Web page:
The British Foreign Office privately accepts that CIA rendition flights did pass through its territory, a diplomatic source told United Press International.
The well-placed source said the Foreign Office “totally accepts” that the United States used British airfields to transfer prisoners abroad for interrogation, and is “extremely worried” about the political consequences.
The revelation comes amid growing signs of divergence between London and Washington over the way in which the war on terror should be conducted.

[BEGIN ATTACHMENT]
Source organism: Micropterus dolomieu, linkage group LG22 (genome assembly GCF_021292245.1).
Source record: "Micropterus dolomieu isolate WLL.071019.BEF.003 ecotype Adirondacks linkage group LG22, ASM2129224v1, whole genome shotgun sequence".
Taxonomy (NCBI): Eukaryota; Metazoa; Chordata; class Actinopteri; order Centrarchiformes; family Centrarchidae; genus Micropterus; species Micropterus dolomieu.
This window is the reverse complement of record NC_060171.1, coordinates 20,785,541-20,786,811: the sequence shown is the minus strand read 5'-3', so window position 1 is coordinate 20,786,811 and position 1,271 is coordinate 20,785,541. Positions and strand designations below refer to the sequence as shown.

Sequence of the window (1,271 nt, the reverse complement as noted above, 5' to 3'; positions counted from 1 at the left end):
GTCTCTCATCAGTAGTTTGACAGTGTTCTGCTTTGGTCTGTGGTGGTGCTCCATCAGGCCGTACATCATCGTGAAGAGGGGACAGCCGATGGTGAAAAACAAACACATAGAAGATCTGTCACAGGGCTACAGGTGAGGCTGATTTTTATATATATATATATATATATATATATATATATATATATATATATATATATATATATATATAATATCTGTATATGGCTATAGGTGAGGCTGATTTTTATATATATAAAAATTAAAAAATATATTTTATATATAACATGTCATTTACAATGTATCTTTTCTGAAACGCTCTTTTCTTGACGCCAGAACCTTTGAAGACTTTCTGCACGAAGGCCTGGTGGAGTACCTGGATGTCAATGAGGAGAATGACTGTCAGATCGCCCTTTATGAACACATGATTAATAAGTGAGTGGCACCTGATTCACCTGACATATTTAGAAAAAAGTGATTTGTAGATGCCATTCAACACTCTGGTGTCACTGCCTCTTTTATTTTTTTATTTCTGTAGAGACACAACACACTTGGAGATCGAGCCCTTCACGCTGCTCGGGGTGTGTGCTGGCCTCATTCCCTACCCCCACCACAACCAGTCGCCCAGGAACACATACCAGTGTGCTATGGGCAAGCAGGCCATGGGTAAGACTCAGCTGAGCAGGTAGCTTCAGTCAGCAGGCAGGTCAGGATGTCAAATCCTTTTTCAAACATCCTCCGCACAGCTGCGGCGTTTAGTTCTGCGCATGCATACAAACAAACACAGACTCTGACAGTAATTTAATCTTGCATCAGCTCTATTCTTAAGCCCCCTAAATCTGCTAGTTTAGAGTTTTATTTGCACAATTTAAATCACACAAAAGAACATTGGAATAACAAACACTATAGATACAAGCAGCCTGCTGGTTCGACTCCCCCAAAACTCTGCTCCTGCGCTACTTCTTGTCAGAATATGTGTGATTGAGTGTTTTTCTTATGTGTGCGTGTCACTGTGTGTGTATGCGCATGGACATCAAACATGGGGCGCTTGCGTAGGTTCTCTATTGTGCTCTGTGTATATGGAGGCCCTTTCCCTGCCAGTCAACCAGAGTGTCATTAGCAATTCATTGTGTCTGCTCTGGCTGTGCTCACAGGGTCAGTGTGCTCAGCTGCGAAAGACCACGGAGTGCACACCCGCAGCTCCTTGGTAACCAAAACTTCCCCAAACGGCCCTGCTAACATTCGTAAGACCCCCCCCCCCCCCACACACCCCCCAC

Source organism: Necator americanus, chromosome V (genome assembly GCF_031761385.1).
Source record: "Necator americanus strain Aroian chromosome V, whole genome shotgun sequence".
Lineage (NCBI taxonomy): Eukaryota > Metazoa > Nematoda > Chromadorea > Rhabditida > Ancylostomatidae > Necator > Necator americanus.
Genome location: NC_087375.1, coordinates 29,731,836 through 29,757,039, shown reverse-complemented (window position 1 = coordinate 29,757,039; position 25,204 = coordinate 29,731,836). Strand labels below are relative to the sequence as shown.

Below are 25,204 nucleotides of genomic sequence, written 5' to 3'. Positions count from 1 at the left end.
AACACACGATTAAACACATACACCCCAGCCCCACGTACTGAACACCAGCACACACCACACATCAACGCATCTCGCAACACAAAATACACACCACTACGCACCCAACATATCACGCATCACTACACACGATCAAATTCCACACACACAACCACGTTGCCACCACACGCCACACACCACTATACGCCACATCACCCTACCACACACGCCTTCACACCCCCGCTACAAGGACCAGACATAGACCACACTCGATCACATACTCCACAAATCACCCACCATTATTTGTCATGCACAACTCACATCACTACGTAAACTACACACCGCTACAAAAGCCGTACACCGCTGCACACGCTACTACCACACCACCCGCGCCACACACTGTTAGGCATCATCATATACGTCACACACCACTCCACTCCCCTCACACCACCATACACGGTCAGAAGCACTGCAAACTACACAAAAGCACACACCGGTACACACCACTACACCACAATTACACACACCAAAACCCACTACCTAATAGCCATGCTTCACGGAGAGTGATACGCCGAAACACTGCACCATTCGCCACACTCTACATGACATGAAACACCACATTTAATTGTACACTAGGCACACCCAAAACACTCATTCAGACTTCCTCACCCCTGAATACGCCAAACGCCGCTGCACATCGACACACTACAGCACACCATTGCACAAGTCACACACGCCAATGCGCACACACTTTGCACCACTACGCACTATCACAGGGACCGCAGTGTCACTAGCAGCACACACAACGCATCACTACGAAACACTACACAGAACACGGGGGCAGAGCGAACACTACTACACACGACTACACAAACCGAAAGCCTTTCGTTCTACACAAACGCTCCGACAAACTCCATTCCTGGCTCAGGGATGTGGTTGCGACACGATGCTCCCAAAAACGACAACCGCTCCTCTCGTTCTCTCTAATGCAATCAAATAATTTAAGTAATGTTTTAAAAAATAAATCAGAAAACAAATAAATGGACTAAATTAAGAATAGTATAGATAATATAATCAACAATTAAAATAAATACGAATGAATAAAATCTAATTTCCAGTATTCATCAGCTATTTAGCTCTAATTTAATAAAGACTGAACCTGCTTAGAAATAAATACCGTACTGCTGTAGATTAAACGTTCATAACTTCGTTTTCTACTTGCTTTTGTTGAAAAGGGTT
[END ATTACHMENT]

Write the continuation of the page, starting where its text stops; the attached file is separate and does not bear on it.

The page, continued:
When British Prime Minister Tony Blair learnt in April 2003 that the United States had bombed a Baghdad hotel in which several media organizations were housed, killing three journalists, he “literally jumped out of his chair,” the source told UPI. The Foreign Office was “horrified,” considering the attack to be “obscene,” the source said.
London took the same attitude towards a U.S. suggestion that it would attack the Qatar headquarters of the Arabic language television al-Jazeera, the source said.
Foreign Office officials threatened to resign if the Americans went ahead with the attacks, revealed in a Downing Street memo leaked to the British media earlier this year.
Blair reportedly talked U.S. President George W. Bush out of the attacks, warning it could fuel a worldwide backlash. The Mirror newspaper quoted a source as saying: “There’s no doubt what Bush wanted, and no doubt Blair didn’t want him to do it.”